Problem with an I6 dropin in 6M62?

I have been in the habit of using an easy I6 line in my projects:

To say perform/@ (ph - phrase): (- if (0==0) {ph} -).

Which allows manipulation of the world within text using “perform”

say “Sally throws the shirt into the suitcase[perform now the red shirt is in Sally’s suitcase].”

I’ve noticed that this seems to break compile on 6M62 with the “I have no idea what happened” error:
Translating the Source - Failed
The application ran your source text through the Inform 7 compiler, as usual, and it found no problems translating the source. Something must have gone wrong all the same, because the second stage of the process - using the Inform 6 compiler to turn this translated source into a viable story file - turned up errors. This should not happen. The errors are written out on the Console tab, but will only make sense to experienced Inform 6 users (if even to them).
The best option now is probably to reword whatever was last changed and to try again…

Has anyone encountered this happening or know what might have changed that causes this error?
I can include the I6 line in the source text, but if the code actually uses it is when the error occurs.

That’s interesting.

The generated code is

    ParaContent(); print "Sally throws the shirt into the suitcase";! [4: perform now the red shirt is in the suitcase]
    ParaContent(); if (0==0) (((I126_suitcase == ContainerOf(I127_red_shirt))))! [5: ~.~]
    ParaContent(); print "."; new_line; .L_Say3; .L_SayX3;RulebookFails(); rtrue;

whereas in previous versions you get

    say__p=1;ParaContent(); print "Sally throws the shirt into the suitcase";ParaContent(); if (0==0) { MoveObject(I126_red_shirt,I125_suitcase); }ParaContent(); print "."; new_line; .L_Say3; .L_SayX3;
    RulebookFails(); rtrue;

So in 6M62 the compiler is generating code appropriate to “if the shirt is in the suitcase”, rather than “now the shirt is in the suitcase”.

I don’t know if this counts as a bug, since you’re bending the language’s use of phrases a bit. Still worth reporting, though.

You can sort of work around this by using explicitly-defined phrases rather than “now” assertions. This works:

	say "Sally throws the shirt into the suitcase[perform move the red shirt to the suitcase]."

(Because “move X to Y” is a phrase in the standard rules.) It’s not going to be as convenient for a lot of cases, though.

I thought “move something to something” was deprecated?

This also fails to compile (move works):


To say perform/@ (ph - phrase): (- if (0==0) {ph} -).

Test Room is a Room.

The companion cube is a thing. The companion rhombus is a thing.

After jumping:
say “You seem to have shaken something loose[perform move companion cube to test room].”

Yourself can be contrite.

The description of the player is “You are [if contrite]guilty of violence[otherwise]good to go[end if].”

Instead of attacking:
Say “Your violence gives you a sense of guilt.[perform now the player is contrite]”;[/code]

Is there perhaps a better version of the I6 phrase to use? (I know nothing of Inform 6 and have just lifted that snippet from a number of other sources.)

No, you’re thinking of the general “change something…” phrase.

Or possibly “remove (object) from play,” which is now deprecated in favor of “now (object) is nowhere.” At least, that’s what I was thinking of when I was thinking, “Yeah, isn’t Hanon right?”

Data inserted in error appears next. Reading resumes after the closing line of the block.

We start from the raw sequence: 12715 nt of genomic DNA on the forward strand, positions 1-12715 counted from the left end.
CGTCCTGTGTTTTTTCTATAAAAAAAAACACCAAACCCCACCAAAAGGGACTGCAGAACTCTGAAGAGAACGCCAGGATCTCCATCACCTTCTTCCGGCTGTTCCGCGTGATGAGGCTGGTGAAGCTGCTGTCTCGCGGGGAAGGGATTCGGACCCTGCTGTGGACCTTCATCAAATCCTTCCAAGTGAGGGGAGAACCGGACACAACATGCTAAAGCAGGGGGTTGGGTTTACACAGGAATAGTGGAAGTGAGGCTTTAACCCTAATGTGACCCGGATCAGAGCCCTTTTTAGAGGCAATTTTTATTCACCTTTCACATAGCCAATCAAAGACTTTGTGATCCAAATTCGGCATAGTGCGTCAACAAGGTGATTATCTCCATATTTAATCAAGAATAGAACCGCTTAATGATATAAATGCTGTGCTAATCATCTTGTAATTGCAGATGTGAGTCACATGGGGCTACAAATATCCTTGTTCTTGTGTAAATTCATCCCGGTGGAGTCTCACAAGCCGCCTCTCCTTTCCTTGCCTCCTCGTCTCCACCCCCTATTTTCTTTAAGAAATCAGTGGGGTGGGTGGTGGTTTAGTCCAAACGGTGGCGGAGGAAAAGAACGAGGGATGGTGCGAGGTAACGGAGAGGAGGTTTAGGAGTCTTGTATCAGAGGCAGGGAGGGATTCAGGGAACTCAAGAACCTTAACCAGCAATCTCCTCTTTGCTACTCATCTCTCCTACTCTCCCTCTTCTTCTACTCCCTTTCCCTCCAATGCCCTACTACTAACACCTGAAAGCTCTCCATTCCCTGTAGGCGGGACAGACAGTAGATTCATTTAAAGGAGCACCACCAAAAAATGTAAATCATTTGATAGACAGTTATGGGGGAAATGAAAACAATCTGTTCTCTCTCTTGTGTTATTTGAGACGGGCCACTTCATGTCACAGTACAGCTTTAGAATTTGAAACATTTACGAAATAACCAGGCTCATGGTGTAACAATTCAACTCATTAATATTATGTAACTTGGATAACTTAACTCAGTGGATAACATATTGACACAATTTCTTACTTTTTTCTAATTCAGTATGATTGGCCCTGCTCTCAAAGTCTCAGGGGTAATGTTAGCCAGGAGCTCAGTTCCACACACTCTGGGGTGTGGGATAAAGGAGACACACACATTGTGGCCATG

It looks to me as though the only reason that “move something to something” isn’t redundant compared to “Now something is in something” is that “move” allows for “not printing a room description”–or is it that, e.g., “move the rock to the holder of the player” works even when the holder of the player is a supporter, and you can’t say “now the rock is in the holder of the player” when the holder of the player is a supporter?

That’s what I think.

But the reason is irrelevant to the discussion. The phrase is not deprecated and it works for this (weird) case. There is no equivalent phrase for “now the player is contrite”, because “change…” was deprecated and removed several versions ago. You could invent one for this case, but it sort of ruins the point of having a simple abbreviation.

Yeah, I wasn’t trying to discuss the “perform” trick, just which phrases are deprecated and why. (Because at least to me it’s useful to remind myself of that.) For what it’s worth I tested it and “now the rock is in the holder of the player” works perfectly well when the holder is a supporter.

Since there seems to be a general trend toward deprecating things that can just as easily be done with “now,” there might be an argument for deprecating the generic “move X to Y” and keeping a special phrase for “move the player, without printing a room description.” (Even “move [backdrop] to all [description]” seems like it could be turned into a “now,” if “[backdrop] is in all [description]” was checkable as a condition–in any case that’s already a special-cased phrase.) I wrote a test thing in which something which may or may not be the player gets moved without printing a room description but that doesn’t seem like it would be very useful–if the general case were deprecated it would be pretty easy for someone to write a phrase to mimic that behavior, if they really need it.

Back to the main thing, it seems as though writing a phrase to hook into this is particularly pointless, because instead of writing a phrase for “change the player to contrite” you could just write a phrase “To say perform now the player is contrite,” which would also allow you to drop [perform now the player is contrite] into something you say and have it work.

About the original issue, Emily had this to say:

So now we have an official stance, which is always nice to have. :slight_smile: Since it’s undocumented behaviour in the first place, it’s hard to see how he could document the changes…